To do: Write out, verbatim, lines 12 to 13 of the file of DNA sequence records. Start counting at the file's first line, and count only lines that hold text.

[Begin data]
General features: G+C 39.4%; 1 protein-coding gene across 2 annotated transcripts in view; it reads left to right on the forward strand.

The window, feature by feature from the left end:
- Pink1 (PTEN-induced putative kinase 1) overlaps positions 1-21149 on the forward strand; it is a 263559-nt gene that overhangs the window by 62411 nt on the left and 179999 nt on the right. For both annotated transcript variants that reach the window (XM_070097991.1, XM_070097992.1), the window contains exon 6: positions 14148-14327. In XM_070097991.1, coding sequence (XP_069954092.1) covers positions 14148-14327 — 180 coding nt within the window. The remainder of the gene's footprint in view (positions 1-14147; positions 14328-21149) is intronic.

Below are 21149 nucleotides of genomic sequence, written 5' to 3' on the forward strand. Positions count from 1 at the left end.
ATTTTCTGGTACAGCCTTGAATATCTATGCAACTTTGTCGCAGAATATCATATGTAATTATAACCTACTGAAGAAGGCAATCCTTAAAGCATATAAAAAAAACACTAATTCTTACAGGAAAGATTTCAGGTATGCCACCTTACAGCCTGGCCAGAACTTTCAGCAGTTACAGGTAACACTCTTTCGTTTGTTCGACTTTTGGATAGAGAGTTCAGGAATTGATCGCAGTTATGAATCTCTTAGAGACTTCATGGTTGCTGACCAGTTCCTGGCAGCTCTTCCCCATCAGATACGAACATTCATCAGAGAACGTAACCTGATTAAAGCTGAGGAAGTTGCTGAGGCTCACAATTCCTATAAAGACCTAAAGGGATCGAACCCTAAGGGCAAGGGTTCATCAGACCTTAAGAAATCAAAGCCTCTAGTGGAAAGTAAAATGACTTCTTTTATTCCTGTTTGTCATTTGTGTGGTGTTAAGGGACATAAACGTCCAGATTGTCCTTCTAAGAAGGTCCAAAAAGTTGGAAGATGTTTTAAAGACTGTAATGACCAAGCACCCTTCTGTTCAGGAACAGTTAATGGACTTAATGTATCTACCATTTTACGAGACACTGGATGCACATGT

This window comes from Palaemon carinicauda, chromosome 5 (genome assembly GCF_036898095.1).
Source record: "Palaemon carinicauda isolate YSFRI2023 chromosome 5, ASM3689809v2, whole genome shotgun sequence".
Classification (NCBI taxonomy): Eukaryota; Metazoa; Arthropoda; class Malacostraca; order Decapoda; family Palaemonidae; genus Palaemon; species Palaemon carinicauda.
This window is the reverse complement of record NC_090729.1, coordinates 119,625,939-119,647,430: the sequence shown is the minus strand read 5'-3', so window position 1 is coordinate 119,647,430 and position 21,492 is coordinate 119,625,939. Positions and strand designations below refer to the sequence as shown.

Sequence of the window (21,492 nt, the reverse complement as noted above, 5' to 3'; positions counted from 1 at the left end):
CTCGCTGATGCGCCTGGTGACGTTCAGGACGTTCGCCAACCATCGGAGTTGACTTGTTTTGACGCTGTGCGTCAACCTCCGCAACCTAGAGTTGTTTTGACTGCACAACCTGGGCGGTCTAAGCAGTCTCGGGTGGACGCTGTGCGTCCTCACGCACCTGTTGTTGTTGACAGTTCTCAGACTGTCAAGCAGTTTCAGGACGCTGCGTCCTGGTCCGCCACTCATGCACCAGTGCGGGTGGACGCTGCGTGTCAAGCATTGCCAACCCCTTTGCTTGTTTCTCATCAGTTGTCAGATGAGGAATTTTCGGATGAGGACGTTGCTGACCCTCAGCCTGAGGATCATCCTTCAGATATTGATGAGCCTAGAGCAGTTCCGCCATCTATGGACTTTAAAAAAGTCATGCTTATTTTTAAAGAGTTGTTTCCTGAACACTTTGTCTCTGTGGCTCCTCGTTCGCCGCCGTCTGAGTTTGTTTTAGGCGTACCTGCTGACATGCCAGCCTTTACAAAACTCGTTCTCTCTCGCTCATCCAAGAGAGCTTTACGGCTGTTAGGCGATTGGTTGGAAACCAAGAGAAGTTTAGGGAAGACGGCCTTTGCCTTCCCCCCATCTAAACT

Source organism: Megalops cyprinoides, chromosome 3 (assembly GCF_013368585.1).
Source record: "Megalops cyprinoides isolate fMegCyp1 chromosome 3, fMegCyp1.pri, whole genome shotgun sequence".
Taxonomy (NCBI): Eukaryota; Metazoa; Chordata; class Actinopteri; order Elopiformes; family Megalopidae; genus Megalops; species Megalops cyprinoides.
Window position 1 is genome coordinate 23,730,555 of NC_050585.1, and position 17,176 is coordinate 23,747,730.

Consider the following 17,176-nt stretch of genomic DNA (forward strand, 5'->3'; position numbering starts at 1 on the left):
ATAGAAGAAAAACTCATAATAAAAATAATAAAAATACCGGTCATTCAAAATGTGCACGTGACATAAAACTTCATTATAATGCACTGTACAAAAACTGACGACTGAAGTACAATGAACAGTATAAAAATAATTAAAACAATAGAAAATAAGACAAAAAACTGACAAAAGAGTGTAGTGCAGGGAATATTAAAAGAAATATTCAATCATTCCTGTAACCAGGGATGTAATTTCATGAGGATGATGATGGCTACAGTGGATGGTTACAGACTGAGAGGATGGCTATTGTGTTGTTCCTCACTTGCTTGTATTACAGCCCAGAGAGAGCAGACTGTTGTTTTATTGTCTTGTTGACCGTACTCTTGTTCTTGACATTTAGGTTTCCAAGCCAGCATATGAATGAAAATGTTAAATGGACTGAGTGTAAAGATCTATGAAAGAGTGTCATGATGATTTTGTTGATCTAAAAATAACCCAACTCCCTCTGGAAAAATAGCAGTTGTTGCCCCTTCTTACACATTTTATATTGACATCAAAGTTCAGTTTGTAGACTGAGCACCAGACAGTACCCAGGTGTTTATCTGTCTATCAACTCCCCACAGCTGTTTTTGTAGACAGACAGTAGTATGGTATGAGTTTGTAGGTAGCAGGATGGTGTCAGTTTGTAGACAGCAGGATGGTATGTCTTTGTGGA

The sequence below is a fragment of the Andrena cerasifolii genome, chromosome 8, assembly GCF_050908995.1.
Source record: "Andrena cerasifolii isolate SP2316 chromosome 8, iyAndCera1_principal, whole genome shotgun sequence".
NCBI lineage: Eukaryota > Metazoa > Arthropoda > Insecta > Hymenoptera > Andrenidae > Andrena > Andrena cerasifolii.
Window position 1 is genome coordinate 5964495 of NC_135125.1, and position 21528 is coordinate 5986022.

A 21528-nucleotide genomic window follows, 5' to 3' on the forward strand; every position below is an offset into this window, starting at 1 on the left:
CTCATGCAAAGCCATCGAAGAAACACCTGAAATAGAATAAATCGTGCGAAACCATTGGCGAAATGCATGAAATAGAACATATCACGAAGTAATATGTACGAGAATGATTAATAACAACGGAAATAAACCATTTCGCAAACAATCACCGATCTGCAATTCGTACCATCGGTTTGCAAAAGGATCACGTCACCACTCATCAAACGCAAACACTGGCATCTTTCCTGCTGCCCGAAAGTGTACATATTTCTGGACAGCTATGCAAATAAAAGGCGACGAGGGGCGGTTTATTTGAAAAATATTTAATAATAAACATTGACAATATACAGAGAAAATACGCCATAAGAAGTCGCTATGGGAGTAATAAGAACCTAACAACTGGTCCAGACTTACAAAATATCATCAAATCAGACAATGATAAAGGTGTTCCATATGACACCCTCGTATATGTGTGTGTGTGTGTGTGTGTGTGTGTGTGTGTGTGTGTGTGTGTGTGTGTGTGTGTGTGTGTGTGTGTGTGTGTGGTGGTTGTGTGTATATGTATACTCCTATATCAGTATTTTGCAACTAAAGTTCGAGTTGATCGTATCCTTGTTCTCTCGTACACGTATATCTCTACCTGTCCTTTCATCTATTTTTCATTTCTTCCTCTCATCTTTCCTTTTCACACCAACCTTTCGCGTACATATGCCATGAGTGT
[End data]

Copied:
Source organism: Megalops cyprinoides, chromosome 3 (assembly GCF_013368585.1).
Source record: "Megalops cyprinoides isolate fMegCyp1 chromosome 3, fMegCyp1.pri, whole genome shotgun sequence".